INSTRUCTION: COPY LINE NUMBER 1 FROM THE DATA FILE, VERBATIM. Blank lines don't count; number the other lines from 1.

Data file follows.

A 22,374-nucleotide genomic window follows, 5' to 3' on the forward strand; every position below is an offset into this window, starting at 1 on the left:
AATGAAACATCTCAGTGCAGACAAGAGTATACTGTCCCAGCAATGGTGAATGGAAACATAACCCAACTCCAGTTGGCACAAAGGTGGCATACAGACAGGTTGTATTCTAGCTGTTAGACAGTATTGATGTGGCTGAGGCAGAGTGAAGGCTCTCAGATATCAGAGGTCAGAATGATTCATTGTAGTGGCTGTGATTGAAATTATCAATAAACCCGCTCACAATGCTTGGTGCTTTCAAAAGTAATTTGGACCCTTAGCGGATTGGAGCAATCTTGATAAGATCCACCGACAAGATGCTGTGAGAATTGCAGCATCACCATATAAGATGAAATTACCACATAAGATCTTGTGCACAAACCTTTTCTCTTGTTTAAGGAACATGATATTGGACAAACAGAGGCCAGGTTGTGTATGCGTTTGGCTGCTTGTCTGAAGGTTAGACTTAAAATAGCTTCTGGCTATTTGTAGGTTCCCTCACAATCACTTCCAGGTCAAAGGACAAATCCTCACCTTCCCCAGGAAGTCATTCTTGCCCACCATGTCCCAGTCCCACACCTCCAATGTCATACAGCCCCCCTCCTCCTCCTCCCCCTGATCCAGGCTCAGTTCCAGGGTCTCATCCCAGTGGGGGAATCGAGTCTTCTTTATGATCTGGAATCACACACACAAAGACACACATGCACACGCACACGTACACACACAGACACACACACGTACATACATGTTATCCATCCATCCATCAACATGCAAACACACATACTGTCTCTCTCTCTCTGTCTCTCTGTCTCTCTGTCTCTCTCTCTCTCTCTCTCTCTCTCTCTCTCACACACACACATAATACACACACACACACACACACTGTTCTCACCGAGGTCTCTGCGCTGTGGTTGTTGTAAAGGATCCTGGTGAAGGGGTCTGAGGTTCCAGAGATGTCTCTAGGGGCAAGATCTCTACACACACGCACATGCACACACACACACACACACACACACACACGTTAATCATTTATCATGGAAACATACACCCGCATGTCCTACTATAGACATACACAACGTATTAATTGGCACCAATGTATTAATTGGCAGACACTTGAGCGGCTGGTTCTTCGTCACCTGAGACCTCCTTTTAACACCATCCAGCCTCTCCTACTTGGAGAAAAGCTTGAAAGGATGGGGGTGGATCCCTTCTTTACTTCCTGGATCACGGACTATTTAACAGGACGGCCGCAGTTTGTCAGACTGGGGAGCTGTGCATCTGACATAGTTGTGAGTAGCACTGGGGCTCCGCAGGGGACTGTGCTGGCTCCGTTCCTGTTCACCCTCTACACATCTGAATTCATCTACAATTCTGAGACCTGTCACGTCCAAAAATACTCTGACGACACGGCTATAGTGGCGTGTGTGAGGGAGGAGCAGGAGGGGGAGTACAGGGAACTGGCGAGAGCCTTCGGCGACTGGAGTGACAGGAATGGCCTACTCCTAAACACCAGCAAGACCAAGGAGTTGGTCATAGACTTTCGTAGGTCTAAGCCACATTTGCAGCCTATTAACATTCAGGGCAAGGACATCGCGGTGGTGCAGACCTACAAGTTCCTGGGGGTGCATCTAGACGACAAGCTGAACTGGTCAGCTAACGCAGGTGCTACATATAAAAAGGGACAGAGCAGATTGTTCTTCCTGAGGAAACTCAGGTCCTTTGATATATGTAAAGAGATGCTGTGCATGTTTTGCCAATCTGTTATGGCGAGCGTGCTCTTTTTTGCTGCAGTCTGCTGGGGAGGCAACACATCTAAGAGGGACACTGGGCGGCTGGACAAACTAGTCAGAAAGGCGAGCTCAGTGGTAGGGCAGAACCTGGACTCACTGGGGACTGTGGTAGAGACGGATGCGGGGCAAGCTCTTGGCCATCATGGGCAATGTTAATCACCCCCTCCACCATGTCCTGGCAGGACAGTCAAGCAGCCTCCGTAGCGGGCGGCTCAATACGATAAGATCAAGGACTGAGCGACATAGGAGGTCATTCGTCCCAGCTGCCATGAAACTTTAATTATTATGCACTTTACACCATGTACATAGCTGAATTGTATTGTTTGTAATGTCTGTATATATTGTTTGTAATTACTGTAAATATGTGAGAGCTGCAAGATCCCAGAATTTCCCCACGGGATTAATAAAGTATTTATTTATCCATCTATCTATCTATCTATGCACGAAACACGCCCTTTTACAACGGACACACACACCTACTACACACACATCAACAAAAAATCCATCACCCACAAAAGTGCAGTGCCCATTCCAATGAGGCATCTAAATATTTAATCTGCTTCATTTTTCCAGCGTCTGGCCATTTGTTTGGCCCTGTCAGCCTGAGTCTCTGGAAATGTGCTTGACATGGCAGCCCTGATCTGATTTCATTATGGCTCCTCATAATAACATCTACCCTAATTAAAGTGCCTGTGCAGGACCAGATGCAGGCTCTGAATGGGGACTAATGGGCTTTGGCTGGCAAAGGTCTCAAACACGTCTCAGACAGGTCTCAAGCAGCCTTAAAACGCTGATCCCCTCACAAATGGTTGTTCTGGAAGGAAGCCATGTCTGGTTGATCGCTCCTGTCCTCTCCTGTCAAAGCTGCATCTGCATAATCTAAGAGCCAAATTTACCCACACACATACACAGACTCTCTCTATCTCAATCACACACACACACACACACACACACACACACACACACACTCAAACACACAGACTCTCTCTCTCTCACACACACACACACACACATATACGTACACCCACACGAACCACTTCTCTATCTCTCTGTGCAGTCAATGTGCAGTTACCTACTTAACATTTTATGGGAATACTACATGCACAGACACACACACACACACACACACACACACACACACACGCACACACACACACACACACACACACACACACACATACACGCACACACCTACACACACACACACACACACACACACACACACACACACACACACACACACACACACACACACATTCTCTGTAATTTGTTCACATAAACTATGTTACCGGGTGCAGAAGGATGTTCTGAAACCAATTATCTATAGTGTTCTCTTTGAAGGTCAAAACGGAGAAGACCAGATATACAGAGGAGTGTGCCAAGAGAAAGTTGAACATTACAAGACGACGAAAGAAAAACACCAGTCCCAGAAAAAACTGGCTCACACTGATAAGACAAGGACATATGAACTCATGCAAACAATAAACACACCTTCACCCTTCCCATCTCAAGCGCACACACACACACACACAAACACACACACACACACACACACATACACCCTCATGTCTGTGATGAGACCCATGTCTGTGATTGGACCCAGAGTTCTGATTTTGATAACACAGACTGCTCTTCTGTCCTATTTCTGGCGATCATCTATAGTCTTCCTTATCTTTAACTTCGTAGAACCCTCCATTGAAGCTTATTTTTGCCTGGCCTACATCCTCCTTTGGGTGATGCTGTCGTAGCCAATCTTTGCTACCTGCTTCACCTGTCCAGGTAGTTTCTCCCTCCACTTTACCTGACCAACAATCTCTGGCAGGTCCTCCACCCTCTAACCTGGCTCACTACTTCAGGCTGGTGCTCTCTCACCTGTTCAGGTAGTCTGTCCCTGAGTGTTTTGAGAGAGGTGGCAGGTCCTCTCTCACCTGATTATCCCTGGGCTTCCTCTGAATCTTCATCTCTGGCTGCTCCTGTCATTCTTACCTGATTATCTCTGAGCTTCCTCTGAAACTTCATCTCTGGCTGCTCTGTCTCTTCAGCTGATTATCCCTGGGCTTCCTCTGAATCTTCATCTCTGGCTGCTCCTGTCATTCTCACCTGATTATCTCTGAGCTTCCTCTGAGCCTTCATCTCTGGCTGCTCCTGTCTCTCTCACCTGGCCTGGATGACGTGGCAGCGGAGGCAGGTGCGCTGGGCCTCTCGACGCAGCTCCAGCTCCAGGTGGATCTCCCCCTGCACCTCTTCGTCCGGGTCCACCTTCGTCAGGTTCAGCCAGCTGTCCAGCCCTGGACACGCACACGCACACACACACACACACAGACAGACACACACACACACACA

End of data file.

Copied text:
A 22,374-nucleotide genomic window follows, 5' to 3' on the forward strand; every position below is an offset into this window, starting at 1 on the left: